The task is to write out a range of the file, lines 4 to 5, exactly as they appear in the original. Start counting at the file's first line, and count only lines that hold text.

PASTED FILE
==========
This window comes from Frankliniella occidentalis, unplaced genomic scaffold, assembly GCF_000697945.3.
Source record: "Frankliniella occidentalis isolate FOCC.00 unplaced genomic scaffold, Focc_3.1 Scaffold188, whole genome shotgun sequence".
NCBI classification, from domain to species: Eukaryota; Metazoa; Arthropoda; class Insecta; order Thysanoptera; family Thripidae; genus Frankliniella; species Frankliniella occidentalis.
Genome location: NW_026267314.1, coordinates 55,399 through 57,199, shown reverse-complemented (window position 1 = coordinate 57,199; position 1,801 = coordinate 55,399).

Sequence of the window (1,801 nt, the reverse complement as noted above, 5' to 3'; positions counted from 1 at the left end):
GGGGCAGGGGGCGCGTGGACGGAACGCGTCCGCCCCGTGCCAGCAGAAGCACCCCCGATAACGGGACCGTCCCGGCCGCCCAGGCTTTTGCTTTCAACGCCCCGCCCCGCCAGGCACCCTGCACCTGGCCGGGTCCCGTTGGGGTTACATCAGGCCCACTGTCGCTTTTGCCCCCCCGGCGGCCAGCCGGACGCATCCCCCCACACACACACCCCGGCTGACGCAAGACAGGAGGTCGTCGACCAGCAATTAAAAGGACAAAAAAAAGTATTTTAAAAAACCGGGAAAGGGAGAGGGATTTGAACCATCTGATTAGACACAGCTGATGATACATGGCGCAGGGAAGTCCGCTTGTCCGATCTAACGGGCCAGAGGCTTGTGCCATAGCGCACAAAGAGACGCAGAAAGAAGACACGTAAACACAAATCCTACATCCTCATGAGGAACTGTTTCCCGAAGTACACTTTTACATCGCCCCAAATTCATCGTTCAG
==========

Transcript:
Genome location: NW_026267314.1, coordinates 55,399 through 57,199, shown reverse-complemented (window position 1 = coordinate 57,199; position 1,801 = coordinate 55,399).

Sequence of the window (1,801 nt, the reverse complement as noted above, 5' to 3'; positions counted from 1 at the left end):